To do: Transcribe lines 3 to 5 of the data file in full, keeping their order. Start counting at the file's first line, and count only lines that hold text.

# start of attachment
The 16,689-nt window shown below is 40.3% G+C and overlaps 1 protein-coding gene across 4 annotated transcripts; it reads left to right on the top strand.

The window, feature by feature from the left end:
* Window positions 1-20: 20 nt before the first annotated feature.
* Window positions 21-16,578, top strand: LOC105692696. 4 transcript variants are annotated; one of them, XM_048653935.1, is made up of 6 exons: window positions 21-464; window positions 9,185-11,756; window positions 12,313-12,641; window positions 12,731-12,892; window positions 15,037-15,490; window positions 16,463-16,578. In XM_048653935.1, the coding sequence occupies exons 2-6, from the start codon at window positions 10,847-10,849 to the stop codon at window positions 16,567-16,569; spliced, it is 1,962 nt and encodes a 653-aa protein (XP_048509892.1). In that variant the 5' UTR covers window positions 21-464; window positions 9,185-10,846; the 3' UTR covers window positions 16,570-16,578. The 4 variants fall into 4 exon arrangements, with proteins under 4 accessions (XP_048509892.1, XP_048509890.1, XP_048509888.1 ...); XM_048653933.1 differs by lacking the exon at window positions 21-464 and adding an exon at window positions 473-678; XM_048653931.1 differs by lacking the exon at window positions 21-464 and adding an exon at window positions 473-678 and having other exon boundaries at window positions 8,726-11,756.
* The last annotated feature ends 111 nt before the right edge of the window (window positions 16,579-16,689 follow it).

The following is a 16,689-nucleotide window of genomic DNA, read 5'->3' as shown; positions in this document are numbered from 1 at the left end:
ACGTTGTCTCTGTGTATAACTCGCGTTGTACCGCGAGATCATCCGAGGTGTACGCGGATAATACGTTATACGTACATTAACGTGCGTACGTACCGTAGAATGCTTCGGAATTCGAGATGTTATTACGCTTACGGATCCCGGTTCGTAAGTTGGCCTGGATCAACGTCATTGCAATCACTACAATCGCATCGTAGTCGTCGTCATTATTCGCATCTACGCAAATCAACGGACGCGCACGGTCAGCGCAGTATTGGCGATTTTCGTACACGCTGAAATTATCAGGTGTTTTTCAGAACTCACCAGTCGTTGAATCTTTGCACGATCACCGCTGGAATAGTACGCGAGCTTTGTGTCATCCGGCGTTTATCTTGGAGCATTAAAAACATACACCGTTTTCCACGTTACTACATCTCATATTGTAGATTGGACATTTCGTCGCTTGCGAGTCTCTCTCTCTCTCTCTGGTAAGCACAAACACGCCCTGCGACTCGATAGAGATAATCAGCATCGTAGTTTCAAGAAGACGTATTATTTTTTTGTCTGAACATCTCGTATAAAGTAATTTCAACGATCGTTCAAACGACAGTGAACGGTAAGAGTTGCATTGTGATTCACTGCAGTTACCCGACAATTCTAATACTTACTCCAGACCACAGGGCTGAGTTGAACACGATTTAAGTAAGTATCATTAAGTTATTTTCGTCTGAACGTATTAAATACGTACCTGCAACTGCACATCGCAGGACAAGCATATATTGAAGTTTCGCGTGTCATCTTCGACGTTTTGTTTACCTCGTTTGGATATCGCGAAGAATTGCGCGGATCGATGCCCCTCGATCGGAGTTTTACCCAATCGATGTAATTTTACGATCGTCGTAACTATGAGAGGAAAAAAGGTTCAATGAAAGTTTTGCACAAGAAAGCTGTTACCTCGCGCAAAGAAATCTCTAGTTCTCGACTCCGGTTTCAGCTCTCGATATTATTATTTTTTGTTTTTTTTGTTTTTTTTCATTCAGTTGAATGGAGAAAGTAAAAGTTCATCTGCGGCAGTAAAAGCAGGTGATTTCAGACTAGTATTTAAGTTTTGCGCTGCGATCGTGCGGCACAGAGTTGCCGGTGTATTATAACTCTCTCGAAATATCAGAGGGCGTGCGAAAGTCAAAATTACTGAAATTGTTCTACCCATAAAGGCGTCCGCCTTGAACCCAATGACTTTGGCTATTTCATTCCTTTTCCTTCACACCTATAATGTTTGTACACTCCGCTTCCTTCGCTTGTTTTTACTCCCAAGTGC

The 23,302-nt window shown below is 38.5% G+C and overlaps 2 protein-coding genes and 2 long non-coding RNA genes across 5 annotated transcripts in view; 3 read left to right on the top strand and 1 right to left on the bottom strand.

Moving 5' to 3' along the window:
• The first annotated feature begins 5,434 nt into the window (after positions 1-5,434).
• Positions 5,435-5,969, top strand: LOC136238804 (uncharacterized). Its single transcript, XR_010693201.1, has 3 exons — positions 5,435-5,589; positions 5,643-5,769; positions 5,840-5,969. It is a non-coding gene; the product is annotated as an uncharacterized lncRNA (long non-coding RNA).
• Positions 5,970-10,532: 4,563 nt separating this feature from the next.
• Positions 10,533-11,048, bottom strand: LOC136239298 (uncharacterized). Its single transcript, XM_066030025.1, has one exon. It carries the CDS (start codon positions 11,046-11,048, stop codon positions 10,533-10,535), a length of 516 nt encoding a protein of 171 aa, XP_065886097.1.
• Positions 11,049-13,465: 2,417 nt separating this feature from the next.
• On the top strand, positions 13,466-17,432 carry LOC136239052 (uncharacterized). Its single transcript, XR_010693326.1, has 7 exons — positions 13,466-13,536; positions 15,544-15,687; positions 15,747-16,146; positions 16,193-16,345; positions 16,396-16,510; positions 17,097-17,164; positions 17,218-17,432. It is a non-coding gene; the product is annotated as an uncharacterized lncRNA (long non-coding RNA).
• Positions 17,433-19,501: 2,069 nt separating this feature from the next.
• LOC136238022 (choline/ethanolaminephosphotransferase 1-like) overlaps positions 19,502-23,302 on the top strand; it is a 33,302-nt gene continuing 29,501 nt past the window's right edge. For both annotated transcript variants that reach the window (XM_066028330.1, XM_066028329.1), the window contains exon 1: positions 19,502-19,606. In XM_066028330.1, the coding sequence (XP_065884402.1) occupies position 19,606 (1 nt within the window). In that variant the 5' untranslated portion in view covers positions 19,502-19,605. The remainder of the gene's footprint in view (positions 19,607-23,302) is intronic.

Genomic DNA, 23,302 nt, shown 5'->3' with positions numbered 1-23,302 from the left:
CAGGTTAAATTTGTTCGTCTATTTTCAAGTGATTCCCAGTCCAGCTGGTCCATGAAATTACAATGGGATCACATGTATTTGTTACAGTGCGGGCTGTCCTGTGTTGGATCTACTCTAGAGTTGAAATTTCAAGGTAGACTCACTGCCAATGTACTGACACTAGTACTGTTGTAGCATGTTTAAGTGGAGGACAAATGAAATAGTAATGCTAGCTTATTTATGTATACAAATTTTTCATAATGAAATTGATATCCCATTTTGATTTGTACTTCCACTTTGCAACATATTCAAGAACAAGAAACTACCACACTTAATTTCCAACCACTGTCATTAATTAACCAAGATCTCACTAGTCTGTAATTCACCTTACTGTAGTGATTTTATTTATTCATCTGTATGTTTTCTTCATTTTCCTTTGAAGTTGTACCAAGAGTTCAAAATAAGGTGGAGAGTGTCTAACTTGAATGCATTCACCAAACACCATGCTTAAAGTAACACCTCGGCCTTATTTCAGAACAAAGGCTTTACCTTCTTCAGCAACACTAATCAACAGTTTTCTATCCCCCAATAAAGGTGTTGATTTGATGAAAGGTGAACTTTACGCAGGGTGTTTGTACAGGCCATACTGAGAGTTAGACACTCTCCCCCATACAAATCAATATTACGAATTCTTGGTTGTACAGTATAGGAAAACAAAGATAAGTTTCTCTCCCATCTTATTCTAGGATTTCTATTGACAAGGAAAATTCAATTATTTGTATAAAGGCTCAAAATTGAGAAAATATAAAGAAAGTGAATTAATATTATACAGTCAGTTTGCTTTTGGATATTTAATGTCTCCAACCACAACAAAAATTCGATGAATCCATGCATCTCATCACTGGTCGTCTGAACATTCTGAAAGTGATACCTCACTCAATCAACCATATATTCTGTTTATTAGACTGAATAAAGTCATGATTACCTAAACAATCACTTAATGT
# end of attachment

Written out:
* Window positions 1-20: 20 nt before the first annotated feature.
* Window positions 21-16,578, top strand: LOC105692696. 4 transcript variants are annotated; one of them, XM_048653935.1, is made up of 6 exons: window positions 21-464; window positions 9,185-11,756; window positions 12,313-12,641; window positions 12,731-12,892; window positions 15,037-15,490; window positions 16,463-16,578. In XM_048653935.1, the coding sequence occupies exons 2-6, from the start codon at window positions 10,847-10,849 to the stop codon at window positions 16,567-16,569; spliced, it is 1,962 nt and encodes a 653-aa protein (XP_048509892.1). In that variant the 5' UTR covers window positions 21-464; window positions 9,185-10,846; the 3' UTR covers window positions 16,570-16,578. The 4 variants fall into 4 exon arrangements, with proteins under 4 accessions (XP_048509892.1, XP_048509890.1, XP_048509888.1 ...); XM_048653933.1 differs by lacking the exon at window positions 21-464 and adding an exon at window positions 473-678; XM_048653931.1 differs by lacking the exon at window positions 21-464 and adding an exon at window positions 473-678 and having other exon boundaries at window positions 8,726-11,756.
* The last annotated feature ends 111 nt before the right edge of the window (window positions 16,579-16,689 follow it).